(Reuters) - Shares of Pandora Media (P.N) leapt 20 percent in morning trading on Thursday, following better-than-expected results, a raised outlook, and an increase in market share.
The online streaming media company reported on Wednesday a 51 percent jump in revenue to $101.3 million for the quarter ended July as it collected more dollars from advertisers seeking to place spots on mobile devices.
Pandora shares gained $2.06 to $12.14 in morning trading on the New York Stock Exchange.
“After two consecutive quarters of beating guidance and raising numbers, we believe Pandora is at an inflection point,” wrote Jordan Rohan, analyst with Stifel Nicolaus.
“The company should continue to benefit from the shift to mobile listening, which now accounts for 60 percent of advertising revenues.”
Indeed, Pandora Chief Executive Joe Kennedy said during an earnings conference call Wednesday that the company’s mobile strategy was on track and was one of the bright spots of the quarter. Mobile revenue surged 86 percent year-over-year to $59.2 million.
Pandora raised its full-year revenue forecast to a range of $425 million to $432 million, from $420 million to $427 million. The company is also grabbing more market share, with listener hours up 80 percent year over year, while its share of people listening to radio in the U.S. grew to 6 percent from 3.5 percent in the same period a year ago.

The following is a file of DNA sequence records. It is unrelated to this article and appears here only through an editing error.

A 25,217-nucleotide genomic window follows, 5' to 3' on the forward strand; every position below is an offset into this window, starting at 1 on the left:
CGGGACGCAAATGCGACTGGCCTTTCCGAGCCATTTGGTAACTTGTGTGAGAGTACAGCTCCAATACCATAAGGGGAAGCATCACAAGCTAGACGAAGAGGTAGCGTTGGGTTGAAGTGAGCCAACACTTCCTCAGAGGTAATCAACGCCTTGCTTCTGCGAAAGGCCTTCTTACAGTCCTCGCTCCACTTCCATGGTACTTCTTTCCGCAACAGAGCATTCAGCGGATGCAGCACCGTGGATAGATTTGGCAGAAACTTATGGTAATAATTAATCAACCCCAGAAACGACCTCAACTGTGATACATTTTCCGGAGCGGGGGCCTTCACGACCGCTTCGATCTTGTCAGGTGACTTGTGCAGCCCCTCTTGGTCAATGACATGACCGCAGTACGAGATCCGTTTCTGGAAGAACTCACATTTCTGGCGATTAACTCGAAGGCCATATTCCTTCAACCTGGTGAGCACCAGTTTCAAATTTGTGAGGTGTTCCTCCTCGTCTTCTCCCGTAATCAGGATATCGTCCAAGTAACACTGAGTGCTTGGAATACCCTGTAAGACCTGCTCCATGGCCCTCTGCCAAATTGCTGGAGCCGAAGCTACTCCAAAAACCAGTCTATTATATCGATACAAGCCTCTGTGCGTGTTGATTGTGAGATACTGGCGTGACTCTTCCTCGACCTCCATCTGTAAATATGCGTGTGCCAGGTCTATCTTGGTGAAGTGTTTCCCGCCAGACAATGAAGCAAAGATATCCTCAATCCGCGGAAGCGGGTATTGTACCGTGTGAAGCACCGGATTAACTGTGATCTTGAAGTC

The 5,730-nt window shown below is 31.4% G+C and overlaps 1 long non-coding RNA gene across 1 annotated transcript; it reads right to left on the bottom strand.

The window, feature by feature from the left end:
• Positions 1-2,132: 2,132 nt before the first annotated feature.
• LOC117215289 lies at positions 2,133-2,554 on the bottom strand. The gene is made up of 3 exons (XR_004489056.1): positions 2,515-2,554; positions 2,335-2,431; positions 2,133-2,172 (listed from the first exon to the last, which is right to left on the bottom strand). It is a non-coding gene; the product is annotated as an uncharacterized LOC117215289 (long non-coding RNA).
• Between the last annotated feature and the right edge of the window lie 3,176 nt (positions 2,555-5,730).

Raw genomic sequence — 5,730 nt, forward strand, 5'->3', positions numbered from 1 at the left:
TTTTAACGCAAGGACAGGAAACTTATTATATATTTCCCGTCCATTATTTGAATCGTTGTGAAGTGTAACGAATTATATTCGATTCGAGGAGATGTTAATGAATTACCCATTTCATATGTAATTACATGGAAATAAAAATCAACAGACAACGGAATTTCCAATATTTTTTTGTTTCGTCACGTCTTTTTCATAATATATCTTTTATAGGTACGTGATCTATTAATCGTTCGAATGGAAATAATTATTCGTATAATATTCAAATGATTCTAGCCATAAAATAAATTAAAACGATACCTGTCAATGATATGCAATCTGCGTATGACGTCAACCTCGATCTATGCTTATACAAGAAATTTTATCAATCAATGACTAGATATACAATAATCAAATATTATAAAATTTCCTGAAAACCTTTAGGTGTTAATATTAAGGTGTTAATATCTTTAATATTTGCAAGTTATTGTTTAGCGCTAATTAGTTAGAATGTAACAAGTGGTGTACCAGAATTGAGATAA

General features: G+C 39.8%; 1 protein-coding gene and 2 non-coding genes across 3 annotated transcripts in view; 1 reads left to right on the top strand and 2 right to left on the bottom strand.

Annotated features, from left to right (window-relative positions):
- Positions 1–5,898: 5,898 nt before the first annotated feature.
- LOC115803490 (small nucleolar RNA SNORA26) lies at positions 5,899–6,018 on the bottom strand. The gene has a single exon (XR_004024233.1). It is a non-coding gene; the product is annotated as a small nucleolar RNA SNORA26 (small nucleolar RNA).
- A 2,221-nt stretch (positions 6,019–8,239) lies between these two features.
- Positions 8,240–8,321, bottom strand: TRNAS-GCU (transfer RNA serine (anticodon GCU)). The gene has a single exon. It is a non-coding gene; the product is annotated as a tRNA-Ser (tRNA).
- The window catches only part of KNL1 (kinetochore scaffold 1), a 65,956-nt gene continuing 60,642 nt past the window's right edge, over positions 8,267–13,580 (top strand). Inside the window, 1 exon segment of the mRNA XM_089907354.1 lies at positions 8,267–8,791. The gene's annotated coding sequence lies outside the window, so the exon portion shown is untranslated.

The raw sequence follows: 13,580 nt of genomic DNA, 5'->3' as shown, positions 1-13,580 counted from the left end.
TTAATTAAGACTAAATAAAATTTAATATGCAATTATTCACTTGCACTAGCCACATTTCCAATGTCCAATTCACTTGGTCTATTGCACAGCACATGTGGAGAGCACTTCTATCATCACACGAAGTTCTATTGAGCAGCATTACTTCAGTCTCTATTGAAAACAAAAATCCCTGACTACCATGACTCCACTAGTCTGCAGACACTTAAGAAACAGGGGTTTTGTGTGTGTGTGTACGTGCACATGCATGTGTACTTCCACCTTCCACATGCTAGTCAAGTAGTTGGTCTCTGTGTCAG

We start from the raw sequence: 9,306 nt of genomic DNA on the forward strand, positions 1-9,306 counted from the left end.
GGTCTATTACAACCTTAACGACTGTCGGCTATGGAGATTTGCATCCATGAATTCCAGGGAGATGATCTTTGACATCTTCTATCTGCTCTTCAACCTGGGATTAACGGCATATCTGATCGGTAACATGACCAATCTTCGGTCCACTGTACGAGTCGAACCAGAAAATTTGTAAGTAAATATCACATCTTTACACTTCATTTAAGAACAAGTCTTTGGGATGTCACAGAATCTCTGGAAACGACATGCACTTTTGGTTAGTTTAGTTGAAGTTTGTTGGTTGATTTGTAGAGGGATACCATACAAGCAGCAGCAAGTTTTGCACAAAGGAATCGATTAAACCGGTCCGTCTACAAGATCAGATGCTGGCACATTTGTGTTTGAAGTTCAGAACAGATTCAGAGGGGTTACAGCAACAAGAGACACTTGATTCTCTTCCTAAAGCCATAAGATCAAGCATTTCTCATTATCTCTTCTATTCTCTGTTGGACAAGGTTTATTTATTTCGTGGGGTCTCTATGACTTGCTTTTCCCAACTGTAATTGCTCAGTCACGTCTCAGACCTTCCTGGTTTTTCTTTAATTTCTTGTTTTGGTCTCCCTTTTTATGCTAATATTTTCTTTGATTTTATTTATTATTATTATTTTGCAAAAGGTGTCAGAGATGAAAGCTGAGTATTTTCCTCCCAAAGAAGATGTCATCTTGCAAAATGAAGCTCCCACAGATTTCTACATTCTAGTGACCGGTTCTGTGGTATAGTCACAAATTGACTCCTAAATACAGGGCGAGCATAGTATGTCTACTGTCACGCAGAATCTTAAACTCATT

Also on the earnings call, CFO Steve Cakebread said he would leave the company later in the year.
That decision was “not completely unexpected in our view as he generally focuses on pre-IPO companies,” wrote Rohan.
Pandora, which is more than 10 years old and made its public debut last year, is being closely watched as a new way to listen to radio as more people tune in to the service in their cars, home stereos, and mobile devices.
The company depends largely on advertising for its revenue, and while ad dollars have been on an upswing, the company still struggles to make a steady profit.
That’s partly because it is tapping its coffers to aggressively build its sales force - sales staff on commission have grown 79 percent year over year - and international audiences. It also must pay royalties to play songs.
Reporting by Jennifer Saba; Editing by Bernadette Baum